New for 1991's Ford F-150s was a Nite trim package that included blackout exterior trim and alloy wheels with white-lettered tires. It was offered on both regular and SuperCab models.

New graphics and style options for several tried-and-true Ford truck lines arrived in 1992. Click to the next page to see the results.

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1992 Ranger STX

Ford celebrated its 75th anniversary of making trucks during 1992, a year that also brought a redesign of the full-size Econoline vans. These vehicles had not seen major changes since 1975, so it was a welcome modernization.

The 1992 Ford Ranger's STX package came with side graphics, as shown on this SuperCab 4x4.

1992 Ford Ranger Sport

1992 Ford Ranger Sport models got their own distinct -- and colorful -- graphics.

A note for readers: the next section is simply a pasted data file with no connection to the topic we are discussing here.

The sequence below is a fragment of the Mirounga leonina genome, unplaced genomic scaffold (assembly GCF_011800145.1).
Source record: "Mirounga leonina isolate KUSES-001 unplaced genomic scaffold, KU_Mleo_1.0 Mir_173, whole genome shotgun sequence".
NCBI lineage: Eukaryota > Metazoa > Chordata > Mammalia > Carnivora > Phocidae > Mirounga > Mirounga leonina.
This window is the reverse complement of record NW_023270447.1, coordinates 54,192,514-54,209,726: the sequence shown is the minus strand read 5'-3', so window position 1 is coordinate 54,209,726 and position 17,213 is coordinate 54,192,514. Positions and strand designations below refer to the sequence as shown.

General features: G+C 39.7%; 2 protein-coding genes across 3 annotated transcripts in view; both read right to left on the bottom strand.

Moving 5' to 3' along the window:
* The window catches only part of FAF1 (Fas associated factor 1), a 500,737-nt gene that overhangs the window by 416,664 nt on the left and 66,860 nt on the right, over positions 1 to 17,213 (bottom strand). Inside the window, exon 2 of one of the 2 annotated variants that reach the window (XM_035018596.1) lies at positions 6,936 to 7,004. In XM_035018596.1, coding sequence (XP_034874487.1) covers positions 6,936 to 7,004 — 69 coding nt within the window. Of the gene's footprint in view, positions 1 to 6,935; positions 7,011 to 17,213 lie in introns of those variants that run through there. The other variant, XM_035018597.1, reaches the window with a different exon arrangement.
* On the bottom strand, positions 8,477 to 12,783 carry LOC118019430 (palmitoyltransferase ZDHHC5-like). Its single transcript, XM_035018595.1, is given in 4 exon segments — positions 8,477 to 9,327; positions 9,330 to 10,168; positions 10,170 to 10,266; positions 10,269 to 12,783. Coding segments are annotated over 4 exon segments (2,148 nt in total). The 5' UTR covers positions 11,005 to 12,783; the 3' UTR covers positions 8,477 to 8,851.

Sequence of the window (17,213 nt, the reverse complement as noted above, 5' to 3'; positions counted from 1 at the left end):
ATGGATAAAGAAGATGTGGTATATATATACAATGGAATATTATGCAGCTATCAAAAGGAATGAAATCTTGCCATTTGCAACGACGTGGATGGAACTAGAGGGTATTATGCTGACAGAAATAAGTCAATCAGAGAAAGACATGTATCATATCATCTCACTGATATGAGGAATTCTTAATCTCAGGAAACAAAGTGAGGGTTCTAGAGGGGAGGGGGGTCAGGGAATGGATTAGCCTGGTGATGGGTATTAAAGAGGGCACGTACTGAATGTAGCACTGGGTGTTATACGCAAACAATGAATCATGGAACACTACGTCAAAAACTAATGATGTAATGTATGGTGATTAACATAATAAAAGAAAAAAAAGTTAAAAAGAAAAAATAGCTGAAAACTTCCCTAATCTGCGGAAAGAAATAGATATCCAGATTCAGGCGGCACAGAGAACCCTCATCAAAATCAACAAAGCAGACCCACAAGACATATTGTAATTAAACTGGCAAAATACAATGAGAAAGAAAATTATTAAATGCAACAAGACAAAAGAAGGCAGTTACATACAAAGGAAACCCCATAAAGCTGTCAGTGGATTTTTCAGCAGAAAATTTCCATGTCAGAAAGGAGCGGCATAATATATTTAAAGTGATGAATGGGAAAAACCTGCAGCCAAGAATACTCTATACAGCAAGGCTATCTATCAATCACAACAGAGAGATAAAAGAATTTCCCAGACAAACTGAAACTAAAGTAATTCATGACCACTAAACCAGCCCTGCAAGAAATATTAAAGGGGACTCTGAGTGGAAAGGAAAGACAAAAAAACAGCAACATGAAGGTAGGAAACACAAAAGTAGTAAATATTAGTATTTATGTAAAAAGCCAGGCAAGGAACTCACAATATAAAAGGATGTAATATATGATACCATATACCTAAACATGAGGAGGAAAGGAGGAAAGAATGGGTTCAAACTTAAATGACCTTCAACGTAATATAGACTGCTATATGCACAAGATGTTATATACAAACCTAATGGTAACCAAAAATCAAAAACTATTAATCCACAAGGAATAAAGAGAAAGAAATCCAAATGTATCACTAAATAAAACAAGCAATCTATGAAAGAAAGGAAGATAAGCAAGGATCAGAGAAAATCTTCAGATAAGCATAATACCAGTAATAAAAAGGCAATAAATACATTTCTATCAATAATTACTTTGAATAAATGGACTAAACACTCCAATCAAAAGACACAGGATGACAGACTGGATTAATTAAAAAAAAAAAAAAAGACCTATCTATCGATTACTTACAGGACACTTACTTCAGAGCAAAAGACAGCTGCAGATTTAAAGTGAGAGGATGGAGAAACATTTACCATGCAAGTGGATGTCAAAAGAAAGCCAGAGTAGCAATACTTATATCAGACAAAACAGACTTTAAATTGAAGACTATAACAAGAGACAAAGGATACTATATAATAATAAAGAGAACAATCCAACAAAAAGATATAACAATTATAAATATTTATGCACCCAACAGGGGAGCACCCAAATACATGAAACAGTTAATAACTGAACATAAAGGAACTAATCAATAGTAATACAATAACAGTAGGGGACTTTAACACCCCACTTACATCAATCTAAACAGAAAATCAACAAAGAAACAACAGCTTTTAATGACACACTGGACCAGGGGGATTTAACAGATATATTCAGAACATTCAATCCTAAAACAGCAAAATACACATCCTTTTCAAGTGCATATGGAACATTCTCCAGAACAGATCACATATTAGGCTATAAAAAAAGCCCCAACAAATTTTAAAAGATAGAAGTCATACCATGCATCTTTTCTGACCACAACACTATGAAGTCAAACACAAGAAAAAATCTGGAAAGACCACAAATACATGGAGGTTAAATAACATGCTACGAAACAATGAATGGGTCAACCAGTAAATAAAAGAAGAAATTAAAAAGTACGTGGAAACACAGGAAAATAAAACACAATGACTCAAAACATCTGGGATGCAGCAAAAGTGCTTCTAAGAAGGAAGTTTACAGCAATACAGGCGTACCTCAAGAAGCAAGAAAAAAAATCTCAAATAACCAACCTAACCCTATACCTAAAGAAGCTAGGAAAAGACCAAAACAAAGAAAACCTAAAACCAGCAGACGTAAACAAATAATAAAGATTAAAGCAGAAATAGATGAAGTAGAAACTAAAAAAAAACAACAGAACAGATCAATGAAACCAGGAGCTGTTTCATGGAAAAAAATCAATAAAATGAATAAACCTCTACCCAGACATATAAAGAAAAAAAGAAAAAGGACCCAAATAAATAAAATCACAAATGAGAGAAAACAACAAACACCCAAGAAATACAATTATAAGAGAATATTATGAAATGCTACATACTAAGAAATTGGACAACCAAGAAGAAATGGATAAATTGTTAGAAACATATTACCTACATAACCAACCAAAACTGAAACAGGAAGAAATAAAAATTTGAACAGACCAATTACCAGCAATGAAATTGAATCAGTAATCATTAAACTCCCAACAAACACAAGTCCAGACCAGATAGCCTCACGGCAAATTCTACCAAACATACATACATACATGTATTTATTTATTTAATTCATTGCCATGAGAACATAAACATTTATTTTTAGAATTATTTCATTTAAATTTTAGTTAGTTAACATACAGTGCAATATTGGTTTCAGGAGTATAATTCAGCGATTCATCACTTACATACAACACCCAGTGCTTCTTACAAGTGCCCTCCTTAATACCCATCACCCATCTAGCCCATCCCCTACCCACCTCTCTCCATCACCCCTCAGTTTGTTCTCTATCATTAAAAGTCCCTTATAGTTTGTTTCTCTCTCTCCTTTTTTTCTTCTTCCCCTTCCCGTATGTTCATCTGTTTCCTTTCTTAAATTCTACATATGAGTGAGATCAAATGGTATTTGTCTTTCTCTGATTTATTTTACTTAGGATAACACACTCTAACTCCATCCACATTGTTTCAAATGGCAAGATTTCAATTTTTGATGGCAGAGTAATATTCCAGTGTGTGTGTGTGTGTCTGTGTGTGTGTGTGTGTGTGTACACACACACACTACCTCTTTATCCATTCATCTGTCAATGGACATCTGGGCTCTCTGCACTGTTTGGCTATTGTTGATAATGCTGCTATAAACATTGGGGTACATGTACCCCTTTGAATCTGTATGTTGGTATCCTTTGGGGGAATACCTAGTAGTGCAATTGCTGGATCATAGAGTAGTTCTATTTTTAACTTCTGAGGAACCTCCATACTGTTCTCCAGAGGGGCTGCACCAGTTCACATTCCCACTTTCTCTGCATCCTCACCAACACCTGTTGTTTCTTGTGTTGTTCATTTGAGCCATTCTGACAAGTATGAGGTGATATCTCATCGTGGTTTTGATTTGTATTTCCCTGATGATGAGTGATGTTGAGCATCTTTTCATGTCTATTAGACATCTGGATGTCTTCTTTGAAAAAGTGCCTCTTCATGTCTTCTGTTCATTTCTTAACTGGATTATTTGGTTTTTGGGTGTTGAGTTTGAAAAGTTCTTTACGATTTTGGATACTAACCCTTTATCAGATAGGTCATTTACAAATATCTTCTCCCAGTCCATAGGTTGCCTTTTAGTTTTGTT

1992 Ford F-Series trucks

The Flareside bed returned as an option in 1992 after a four-year absence. It was available on both regular- and extended-cab models of F-Series pickup trucks.

1992 Ford Bronco

The full-size Bronco received the same new front-end treatment as the Ford F-Series trucks, and also added a Nite trim package similar to that introduced on F-Series trucks the previous year.

1992 Ford F-Series

Ford F-Series pickups were also treated to a front-end restyle for 1992 that resulted in a smoother face.

Two unusual Ford concept trucks were briefly introduced in 1993, but never mass produced. See them here when you continue to the next page.

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Ford Ecostar